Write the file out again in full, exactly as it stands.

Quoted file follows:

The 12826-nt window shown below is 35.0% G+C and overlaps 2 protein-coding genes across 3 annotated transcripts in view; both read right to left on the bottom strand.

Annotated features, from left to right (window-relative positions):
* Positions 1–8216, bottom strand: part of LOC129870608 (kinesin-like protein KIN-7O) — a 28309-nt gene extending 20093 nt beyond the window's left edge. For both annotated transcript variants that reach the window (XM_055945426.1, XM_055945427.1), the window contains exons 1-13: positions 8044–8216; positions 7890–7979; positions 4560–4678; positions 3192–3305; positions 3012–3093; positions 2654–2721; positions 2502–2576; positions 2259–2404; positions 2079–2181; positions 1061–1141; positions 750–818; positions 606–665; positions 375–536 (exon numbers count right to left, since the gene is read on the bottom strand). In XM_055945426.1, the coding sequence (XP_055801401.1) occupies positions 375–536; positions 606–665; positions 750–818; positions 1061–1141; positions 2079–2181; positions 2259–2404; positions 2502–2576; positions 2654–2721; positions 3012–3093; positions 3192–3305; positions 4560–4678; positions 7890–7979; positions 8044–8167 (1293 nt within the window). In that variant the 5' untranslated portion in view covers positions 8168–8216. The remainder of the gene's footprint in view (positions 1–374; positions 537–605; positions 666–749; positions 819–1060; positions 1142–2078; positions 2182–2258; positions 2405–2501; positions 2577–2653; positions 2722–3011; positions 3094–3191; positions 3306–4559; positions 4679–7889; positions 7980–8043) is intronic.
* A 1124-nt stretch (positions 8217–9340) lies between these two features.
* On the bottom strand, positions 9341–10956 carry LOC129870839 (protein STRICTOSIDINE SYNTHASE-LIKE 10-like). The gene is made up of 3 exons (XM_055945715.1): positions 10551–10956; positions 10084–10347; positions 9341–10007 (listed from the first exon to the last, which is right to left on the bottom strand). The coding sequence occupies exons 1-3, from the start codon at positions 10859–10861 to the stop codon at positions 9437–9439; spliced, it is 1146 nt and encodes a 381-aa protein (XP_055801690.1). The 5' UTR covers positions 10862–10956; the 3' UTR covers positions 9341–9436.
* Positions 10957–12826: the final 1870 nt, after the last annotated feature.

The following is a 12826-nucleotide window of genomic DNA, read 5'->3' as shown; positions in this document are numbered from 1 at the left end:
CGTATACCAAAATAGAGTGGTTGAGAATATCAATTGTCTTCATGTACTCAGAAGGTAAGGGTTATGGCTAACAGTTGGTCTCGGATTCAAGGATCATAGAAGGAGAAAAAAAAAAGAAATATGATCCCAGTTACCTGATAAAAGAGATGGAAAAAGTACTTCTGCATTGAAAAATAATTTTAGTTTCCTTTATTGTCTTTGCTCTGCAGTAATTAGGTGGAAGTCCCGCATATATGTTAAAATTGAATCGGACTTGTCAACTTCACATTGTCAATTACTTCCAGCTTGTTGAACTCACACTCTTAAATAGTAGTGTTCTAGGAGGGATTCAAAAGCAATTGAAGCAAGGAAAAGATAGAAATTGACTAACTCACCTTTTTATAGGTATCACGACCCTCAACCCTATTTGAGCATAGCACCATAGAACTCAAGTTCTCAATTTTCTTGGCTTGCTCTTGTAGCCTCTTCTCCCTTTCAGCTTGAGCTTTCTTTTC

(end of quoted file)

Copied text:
The 12826-nt window shown below is 35.0% G+C and overlaps 2 protein-coding genes across 3 annotated transcripts in view; both read right to left on the bottom strand.

Annotated features, from left to right (window-relative positions):
* Positions 1–8216, bottom strand: part of LOC129870608 (kinesin-like protein KIN-7O) — a 28309-nt gene extending 20093 nt beyond the window's left edge. For both annotated transcript variants that reach the window (XM_055945426.1, XM_055945427.1), the window contains exons 1-13: positions 8044–8216; positions 7890–7979; positions 4560–4678; positions 3192–3305; positions 3012–3093; positions 2654–2721; positions 2502–2576; positions 2259–2404; positions 2079–2181; positions 1061–1141; positions 750–818; positions 606–665; positions 375–536 (exon numbers count right to left, since the gene is read on the bottom strand). In XM_055945426.1, the coding sequence (XP_055801401.1) occupies positions 375–536; positions 606–665; positions 750–818; positions 1061–1141; positions 2079–2181; positions 2259–2404; positions 2502–2576; positions 2654–2721; positions 3012–3093; positions 3192–3305; positions 4560–4678; positions 7890–7979; positions 8044–8167 (1293 nt within the window). In that variant the 5' untranslated portion in view covers positions 8168–8216. The remainder of the gene's footprint in view (positions 1–374; positions 537–605; positions 666–749; positions 819–1060; positions 1142–2078; positions 2182–2258; positions 2405–2501; positions 2577–2653; positions 2722–3011; positions 3094–3191; positions 3306–4559; positions 4679–7889; positions 7980–8043) is intronic.
* A 1124-nt stretch (positions 8217–9340) lies between these two features.
* On the bottom strand, positions 9341–10956 carry LOC129870839 (protein STRICTOSIDINE SYNTHASE-LIKE 10-like). The gene is made up of 3 exons (XM_055945715.1): positions 10551–10956; positions 10084–10347; positions 9341–10007 (listed from the first exon to the last, which is right to left on the bottom strand). The coding sequence occupies exons 1-3, from the start codon at positions 10859–10861 to the stop codon at positions 9437–9439; spliced, it is 1146 nt and encodes a 381-aa protein (XP_055801690.1). The 5' UTR covers positions 10862–10956; the 3' UTR covers positions 9341–9436.
* Positions 10957–12826: the final 1870 nt, after the last annotated feature.

The following is a 12826-nucleotide window of genomic DNA, read 5'->3' as shown; positions in this document are numbered from 1 at the left end:
CGTATACCAAAATAGAGTGGTTGAGAATATCAATTGTCTTCATGTACTCAGAAGGTAAGGGTTATGGCTAACAGTTGGTCTCGGATTCAAGGATCATAGAAGGAGAAAAAAAAAAGAAATATGATCCCAGTTACCTGATAAAAGAGATGGAAAAAGTACTTCTGCATTGAAAAATAATTTTAGTTTCCTTTATTGTCTTTGCTCTGCAGTAATTAGGTGGAAGTCCCGCATATATGTTAAAATTGAATCGGACTTGTCAACTTCACATTGTCAATTACTTCCAGCTTGTTGAACTCACACTCTTAAATAGTAGTGTTCTAGGAGGGATTCAAAAGCAATTGAAGCAAGGAAAAGATAGAAATTGACTAACTCACCTTTTTATAGGTATCACGACCCTCAACCCTATTTGAGCATAGCACCATAGAACTCAAGTTCTCAATTTTCTTGGCTTGCTCTTGTAGCCTCTTCTCCCTTTCAGCTTGAGCTTTCTTTTC